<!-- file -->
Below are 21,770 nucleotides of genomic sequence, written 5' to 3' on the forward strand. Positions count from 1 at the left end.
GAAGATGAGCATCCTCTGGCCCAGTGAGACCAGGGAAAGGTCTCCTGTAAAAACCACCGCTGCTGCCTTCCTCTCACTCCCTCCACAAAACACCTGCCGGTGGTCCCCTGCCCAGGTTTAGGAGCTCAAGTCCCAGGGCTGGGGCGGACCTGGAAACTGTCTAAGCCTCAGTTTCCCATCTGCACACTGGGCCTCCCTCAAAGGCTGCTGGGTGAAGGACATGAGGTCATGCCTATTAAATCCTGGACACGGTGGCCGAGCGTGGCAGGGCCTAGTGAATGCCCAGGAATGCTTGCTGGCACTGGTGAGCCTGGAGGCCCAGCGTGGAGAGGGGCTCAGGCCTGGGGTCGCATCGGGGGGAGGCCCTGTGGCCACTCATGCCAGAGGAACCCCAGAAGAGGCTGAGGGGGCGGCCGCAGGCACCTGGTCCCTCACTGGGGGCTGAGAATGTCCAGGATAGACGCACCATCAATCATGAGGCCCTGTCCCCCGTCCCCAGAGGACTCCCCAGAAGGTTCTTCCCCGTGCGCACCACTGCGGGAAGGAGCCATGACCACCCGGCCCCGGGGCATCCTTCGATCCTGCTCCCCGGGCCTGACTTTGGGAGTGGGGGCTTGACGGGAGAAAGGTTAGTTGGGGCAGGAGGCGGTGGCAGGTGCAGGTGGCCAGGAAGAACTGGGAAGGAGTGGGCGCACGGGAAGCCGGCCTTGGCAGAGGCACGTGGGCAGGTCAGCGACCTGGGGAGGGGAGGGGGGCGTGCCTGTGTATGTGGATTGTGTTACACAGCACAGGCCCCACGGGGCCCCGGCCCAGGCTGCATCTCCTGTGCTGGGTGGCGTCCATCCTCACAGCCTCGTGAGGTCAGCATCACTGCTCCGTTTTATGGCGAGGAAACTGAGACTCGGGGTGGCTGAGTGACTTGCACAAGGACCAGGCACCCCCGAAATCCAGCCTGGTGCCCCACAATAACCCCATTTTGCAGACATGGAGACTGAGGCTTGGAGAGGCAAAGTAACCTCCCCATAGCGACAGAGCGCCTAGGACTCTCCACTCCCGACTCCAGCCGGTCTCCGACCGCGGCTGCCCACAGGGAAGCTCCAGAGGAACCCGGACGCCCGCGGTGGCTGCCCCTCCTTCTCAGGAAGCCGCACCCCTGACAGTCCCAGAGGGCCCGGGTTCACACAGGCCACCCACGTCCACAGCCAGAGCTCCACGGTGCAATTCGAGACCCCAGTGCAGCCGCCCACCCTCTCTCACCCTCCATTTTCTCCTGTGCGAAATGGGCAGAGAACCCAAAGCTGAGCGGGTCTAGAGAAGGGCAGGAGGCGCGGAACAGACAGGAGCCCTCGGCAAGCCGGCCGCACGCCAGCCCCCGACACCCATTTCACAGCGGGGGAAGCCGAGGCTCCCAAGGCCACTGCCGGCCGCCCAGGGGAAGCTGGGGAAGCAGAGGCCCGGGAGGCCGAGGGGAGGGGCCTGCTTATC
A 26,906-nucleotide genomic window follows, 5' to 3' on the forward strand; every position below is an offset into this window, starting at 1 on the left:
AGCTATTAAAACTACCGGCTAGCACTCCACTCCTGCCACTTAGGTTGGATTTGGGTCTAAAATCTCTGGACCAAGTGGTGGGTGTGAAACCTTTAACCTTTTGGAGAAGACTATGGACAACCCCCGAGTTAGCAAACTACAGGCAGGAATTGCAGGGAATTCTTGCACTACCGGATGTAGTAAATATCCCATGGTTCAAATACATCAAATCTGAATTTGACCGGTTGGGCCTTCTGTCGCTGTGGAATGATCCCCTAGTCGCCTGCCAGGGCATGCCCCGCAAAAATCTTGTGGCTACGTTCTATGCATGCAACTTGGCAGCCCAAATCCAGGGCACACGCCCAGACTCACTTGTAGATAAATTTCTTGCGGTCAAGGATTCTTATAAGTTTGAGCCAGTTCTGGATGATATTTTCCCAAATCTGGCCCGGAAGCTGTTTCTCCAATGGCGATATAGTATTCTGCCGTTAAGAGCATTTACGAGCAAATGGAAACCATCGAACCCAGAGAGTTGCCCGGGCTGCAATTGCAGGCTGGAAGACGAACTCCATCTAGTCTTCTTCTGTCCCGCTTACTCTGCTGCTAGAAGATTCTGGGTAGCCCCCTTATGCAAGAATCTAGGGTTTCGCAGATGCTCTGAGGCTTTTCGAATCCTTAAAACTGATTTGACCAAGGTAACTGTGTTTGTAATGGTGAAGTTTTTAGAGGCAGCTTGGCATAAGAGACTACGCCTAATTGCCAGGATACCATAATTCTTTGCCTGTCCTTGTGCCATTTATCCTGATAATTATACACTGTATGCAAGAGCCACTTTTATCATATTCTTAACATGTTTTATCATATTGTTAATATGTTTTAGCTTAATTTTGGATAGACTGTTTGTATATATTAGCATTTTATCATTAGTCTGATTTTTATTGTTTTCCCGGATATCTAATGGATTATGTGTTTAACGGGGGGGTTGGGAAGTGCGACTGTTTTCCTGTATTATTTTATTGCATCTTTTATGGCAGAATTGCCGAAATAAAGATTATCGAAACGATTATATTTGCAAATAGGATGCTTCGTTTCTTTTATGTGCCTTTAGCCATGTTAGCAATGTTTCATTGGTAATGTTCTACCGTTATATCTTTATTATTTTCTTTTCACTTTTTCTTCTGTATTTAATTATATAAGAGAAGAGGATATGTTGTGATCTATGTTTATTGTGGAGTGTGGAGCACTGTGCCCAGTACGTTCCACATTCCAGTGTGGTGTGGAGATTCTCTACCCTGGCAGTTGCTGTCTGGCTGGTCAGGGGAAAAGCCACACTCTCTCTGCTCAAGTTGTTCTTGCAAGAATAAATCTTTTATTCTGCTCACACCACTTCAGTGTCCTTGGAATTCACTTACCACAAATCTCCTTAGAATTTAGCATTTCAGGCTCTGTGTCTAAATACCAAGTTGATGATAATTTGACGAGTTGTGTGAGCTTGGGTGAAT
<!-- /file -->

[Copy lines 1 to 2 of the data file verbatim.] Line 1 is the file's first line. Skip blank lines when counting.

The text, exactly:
Below are 21,770 nucleotides of genomic sequence, written 5' to 3' on the forward strand. Positions count from 1 at the left end.
GAAGATGAGCATCCTCTGGCCCAGTGAGACCAGGGAAAGGTCTCCTGTAAAAACCACCGCTGCTGCCTTCCTCTCACTCCCTCCACAAAACACCTGCCGGTGGTCCCCTGCCCAGGTTTAGGAGCTCAAGTCCCAGGGCTGGGGCGGACCTGGAAACTGTCTAAGCCTCAGTTTCCCATCTGCACACTGGGCCTCCCTCAAAGGCTGCTGGGTGAAGGACATGAGGTCATGCCTATTAAATCCTGGACACGGTGGCCGAGCGTGGCAGGGCCTAGTGAATGCCCAGGAATGCTTGCTGGCACTGGTGAGCCTGGAGGCCCAGCGTGGAGAGGGGCTCAGGCCTGGGGTCGCATCGGGGGGAGGCCCTGTGGCCACTCATGCCAGAGGAACCCCAGAAGAGGCTGAGGGGGCGGCCGCAGGCACCTGGTCCCTCACTGGGGGCTGAGAATGTCCAGGATAGACGCACCATCAATCATGAGGCCCTGTCCCCCGTCCCCAGAGGACTCCCCAGAAGGTTCTTCCCCGTGCGCACCACTGCGGGAAGGAGCCATGACCACCCGGCCCCGGGGCATCCTTCGATCCTGCTCCCCGGGCCTGACTTTGGGAGTGGGGGCTTGACGGGAGAAAGGTTAGTTGGGGCAGGAGGCGGTGGCAGGTGCAGGTGGCCAGGAAGAACTGGGAAGGAGTGGGCGCACGGGAAGCCGGCCTTGGCAGAGGCACGTGGGCAGGTCAGCGACCTGGGGAGGGGAGGGGGGCGTGCCTGTGTATGTGGATTGTGTTACACAGCACAGGCCCCACGGGGCCCCGGCCCAGGCTGCATCTCCTGTGCTGGGTGGCGTCCATCCTCACAGCCTCGTGAGGTCAGCATCACTGCTCCGTTTTATGGCGAGGAAACTGAGACTCGGGGTGGCTGAGTGACTTGCACAAGGACCAGGCACCCCCGAAATCCAGCCTGGTGCCCCACAATAACCCCATTTTGCAGACATGGAGACTGAGGCTTGGAGAGGCAAAGTAACCTCCCCATAGCGACAGAGCGCCTAGGACTCTCCACTCCCGACTCCAGCCGGTCTCCGACCGCGGCTGCCCACAGGGAAGCTCCAGAGGAACCCGGACGCCCGCGGTGGCTGCCCCTCCTTCTCAGGAAGCCGCACCCCTGACAGTCCCAGAGGGCCCGGGTTCACACAGGCCACCCACGTCCACAGCCAGAGCTCCACGGTGCAATTCGAGACCCCAGTGCAGCCGCCCACCCTCTCTCACCCTCCATTTTCTCCTGTGCGAAATGGGCAGAGAACCCAAAGCTGAGCGGGTCTAGAGAAGGGCAGGAGGCGCGGAACAGACAGGAGCCCTCGGCAAGCCGGCCGCACGCCAGCCCCCGACACCCATTTCACAGCGGGGGAAGCCGAGGCTCCCAAGGCCACTGCCGGCCGCCCAGGGGAAGCTGGGGAAGCAGAGGCCCGGGAGGCCGAGGGGAGGGGCCTGCTTATC